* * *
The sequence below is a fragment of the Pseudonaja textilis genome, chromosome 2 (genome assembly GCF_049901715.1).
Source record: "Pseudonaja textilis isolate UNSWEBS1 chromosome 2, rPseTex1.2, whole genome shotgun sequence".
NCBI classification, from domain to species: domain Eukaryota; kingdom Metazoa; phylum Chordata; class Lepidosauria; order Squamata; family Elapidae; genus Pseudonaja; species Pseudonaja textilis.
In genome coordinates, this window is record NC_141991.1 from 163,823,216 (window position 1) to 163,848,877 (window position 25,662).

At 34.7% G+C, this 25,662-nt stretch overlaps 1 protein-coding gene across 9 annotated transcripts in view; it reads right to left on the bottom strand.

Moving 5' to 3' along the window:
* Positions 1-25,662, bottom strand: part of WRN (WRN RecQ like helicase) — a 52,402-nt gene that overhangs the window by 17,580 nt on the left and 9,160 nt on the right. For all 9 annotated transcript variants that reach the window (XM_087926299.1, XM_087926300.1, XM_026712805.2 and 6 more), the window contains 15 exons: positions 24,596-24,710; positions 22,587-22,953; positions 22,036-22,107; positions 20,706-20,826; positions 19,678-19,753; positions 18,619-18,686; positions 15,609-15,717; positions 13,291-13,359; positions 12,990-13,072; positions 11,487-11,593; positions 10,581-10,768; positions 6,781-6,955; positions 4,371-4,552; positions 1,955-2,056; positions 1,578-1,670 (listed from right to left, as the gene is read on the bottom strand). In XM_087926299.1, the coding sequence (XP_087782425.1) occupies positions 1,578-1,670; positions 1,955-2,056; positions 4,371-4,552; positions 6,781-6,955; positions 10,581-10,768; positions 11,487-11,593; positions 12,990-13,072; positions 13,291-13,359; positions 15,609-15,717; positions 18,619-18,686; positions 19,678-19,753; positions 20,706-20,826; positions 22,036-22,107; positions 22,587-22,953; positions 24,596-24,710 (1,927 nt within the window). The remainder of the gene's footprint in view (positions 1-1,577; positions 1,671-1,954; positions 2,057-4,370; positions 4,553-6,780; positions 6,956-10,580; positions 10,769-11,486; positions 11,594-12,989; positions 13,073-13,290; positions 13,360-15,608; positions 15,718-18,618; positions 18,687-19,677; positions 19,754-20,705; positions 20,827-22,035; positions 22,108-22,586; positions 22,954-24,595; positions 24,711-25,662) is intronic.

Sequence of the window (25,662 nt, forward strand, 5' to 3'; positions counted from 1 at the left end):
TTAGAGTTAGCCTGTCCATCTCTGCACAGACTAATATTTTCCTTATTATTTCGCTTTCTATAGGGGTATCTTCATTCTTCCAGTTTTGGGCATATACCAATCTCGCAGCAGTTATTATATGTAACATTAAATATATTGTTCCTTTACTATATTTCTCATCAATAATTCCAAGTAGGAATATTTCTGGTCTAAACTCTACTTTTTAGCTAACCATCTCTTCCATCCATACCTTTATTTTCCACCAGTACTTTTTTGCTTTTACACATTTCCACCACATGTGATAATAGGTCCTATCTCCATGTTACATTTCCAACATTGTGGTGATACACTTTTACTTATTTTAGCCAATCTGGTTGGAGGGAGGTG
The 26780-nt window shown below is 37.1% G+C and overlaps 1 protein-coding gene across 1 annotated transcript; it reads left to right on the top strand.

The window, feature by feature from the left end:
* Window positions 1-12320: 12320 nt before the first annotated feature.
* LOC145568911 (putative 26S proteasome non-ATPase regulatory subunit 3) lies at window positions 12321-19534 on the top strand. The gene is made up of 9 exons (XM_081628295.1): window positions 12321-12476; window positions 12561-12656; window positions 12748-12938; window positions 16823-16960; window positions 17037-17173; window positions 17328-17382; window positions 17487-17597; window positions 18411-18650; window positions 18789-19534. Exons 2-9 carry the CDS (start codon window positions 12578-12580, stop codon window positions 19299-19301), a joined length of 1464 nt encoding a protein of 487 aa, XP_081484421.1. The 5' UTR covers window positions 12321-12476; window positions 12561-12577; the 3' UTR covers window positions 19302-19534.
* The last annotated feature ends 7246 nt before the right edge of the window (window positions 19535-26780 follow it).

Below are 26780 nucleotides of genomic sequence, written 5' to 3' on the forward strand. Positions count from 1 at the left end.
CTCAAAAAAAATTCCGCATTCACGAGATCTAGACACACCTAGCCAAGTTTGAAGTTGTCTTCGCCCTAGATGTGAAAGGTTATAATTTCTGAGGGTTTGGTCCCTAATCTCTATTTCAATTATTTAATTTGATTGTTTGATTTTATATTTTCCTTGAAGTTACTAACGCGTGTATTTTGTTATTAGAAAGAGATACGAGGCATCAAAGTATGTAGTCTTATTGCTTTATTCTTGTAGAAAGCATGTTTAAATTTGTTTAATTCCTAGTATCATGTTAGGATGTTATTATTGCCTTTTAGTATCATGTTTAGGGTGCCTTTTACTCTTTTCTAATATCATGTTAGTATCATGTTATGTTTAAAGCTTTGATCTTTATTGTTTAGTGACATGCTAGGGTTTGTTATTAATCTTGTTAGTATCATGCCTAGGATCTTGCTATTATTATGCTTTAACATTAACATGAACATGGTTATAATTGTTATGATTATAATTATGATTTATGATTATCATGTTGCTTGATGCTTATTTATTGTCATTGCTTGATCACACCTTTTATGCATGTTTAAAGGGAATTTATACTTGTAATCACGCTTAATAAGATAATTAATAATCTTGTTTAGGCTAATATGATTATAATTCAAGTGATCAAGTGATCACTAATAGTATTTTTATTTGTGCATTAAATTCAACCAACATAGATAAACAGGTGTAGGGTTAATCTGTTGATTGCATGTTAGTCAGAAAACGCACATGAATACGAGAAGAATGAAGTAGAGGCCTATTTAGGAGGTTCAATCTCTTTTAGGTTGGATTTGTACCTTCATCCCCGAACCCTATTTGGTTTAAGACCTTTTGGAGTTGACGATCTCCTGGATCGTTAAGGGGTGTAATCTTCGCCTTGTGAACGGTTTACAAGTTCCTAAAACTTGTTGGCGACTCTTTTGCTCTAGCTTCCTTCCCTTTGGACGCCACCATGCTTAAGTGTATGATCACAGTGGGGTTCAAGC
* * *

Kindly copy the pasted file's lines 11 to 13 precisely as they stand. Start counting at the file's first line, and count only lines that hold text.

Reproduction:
The window, feature by feature from the left end:
* Window positions 1-12320: 12320 nt before the first annotated feature.
* LOC145568911 (putative 26S proteasome non-ATPase regulatory subunit 3) lies at window positions 12321-19534 on the top strand. The gene is made up of 9 exons (XM_081628295.1): window positions 12321-12476; window positions 12561-12656; window positions 12748-12938; window positions 16823-16960; window positions 17037-17173; window positions 17328-17382; window positions 17487-17597; window positions 18411-18650; window positions 18789-19534. Exons 2-9 carry the CDS (start codon window positions 12578-12580, stop codon window positions 19299-19301), a joined length of 1464 nt encoding a protein of 487 aa, XP_081484421.1. The 5' UTR covers window positions 12321-12476; window positions 12561-12577; the 3' UTR covers window positions 19302-19534.